With the new policy, bank customers have now been categorised into Low Value Accounts (Level One); Medium Value Accounts (Level two) and High Value Accounts (Level three).
For Low Value Account holders, the policy pegs a maximum single deposit amount of N20,000 and maximum cumulative balance of N200,000 at any point in time. For Medium Value Account holders, a maximum single deposit of N50,000 and a maximum cumulative balance of N400,000. However for the High Value Account, no limit is placed on cumulative balance.
A circular to all banks and other financial institutions (OFIs) signed by CBN Director, Financial Policy and Regulation, Chris Chukwu, explained that the policy became necessary after the CBN recognised that access to basic banking facilities and other financial services is crucial in achieving the policy on financial inclusion. He advised banks to adopt the new KYC requirement adding that the proposed deposit limits is meant to reduce the risk of money laundering and financing of terrorism.
He said the Low Value Accounts are subject to close monitoring by the financial institutions and less scrutiny by bank examiners.
The CBN director said the accounts could be opened at branches of banks by a prospective customer or through banking agents and no amount is required for its opening. However, such accounts prohibit international funds transfer.
According to him, the Medium Value Accounts can be opened face to face at any branch of a bank by agents for enterprises or by the account holder but, the accounts are strictly savings with no amount required for its opening. Also, where cross-checking of client’s identity cards information is not completed at the point of account opening, withdrawal would be declined.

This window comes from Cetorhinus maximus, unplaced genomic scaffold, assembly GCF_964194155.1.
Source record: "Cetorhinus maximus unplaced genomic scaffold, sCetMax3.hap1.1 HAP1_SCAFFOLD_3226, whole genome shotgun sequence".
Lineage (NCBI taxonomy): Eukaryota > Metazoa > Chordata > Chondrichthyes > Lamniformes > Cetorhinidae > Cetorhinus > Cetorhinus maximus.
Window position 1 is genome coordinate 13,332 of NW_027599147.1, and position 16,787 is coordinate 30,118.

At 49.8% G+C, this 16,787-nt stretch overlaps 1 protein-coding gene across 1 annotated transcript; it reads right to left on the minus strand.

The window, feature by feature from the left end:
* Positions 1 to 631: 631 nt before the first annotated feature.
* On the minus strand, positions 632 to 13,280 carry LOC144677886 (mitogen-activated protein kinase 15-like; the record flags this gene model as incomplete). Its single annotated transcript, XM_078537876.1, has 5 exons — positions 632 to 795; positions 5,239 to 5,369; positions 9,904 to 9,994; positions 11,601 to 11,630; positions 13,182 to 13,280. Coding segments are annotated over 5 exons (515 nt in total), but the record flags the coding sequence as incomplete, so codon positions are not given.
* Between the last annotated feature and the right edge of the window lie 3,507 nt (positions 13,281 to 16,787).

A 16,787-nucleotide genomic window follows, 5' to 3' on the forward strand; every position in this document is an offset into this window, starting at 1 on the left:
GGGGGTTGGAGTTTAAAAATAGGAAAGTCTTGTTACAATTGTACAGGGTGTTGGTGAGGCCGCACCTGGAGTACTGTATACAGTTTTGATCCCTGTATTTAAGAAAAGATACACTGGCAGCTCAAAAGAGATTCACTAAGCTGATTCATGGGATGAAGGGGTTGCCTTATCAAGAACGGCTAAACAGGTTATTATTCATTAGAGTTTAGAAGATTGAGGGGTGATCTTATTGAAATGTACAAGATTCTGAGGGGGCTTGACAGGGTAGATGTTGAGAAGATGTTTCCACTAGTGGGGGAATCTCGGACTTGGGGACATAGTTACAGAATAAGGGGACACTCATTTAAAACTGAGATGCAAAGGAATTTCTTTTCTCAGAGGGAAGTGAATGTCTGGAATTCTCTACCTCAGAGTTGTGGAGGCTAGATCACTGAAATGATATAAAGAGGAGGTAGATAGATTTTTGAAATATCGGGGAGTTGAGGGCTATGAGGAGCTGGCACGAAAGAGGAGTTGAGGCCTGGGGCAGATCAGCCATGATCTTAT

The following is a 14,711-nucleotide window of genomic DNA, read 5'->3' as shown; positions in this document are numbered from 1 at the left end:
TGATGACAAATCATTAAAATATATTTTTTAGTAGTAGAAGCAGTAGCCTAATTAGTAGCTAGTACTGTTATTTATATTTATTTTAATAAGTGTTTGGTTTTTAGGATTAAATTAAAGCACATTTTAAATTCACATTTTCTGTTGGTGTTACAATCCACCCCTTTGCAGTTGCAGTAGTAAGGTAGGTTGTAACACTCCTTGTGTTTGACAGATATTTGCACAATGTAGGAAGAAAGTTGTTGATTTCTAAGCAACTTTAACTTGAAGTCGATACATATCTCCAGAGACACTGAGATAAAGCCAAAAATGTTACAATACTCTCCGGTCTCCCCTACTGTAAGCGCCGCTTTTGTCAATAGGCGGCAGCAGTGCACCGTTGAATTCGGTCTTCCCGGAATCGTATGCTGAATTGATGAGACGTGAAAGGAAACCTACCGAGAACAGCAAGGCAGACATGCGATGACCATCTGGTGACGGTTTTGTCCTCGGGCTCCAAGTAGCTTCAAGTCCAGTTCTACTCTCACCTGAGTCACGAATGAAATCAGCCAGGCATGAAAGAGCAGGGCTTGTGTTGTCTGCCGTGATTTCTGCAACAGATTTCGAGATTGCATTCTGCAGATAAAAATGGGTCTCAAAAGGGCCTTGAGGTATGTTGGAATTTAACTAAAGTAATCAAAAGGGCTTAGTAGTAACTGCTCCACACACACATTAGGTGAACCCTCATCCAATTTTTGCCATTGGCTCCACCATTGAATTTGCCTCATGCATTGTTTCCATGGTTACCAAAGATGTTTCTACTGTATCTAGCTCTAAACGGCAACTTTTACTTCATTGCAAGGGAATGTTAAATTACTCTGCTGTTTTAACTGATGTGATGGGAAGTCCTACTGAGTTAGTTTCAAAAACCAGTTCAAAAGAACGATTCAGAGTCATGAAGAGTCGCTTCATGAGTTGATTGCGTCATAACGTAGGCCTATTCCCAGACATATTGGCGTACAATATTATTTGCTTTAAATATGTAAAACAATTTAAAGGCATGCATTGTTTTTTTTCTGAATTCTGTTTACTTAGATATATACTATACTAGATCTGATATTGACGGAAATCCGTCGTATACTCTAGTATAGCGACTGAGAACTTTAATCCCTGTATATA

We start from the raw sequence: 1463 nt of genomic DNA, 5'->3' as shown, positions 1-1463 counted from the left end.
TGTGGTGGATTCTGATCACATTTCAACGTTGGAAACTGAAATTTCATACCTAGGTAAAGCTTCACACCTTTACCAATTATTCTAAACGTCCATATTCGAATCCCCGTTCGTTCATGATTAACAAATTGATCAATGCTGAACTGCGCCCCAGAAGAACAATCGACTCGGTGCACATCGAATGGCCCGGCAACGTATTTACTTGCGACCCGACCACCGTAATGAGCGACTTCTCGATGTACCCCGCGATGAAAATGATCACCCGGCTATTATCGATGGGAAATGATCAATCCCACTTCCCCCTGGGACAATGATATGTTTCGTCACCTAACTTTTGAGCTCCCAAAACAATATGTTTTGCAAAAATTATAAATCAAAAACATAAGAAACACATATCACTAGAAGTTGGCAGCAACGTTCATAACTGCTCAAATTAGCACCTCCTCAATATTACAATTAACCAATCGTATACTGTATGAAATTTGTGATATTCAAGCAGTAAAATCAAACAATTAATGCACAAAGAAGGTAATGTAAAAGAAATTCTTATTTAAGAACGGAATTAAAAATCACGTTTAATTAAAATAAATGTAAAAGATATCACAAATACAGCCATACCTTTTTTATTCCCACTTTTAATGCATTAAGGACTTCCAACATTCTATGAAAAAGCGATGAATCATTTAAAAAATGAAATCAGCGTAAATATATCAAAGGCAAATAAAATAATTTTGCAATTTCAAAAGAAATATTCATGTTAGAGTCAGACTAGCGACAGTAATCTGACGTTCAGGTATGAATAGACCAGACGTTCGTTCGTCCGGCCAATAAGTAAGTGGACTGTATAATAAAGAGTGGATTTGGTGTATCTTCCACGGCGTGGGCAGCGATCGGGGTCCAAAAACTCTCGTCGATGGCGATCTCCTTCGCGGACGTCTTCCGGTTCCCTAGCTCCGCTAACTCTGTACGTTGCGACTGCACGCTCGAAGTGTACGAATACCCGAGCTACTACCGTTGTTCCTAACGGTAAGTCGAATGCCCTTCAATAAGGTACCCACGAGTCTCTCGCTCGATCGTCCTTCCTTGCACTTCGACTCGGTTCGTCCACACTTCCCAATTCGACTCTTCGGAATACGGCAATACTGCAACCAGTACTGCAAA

Chukwu added that for the High-Value Accounts, banks are required to obtain, verify and maintain copies of all the required documents for accounts opening. Account is to be opened at the bank branches by physical presence of the prospective customer and the accounts could be both savings and current.
However, for mobile banking products, the account attracts a maximum transaction limit of N100, 000 and daily limit of N1 million however, such services are subject to the CBN Regulatory Framework for Mobile Payments Services in Nigeria.
He said that banks are required to have robust, effective and efficient anti-money laundering /combating the financial terrorism (AML/CFT) solutions with screening tools in place that will monitor the various thresholds. “All accounts, no matter how low the transaction or the risks, must be subjected to continuous suspicious transactions monitoring by financial institutions which will determine when incremental KYC requirements need to be provided by the customers,” he said.
He said the CBN will ensure the establishment of appropriate processes and procedures for the purpose of monitoring compliance with the regulatory framework. He added that non-compliant financial institutions would be sanctioned in line with the provisions of extant laws and regulations. He said 64.1 per cent representing 56.3 million adult Nigerians do not have access to financial services, hence the policy is also meant to bridge the gap.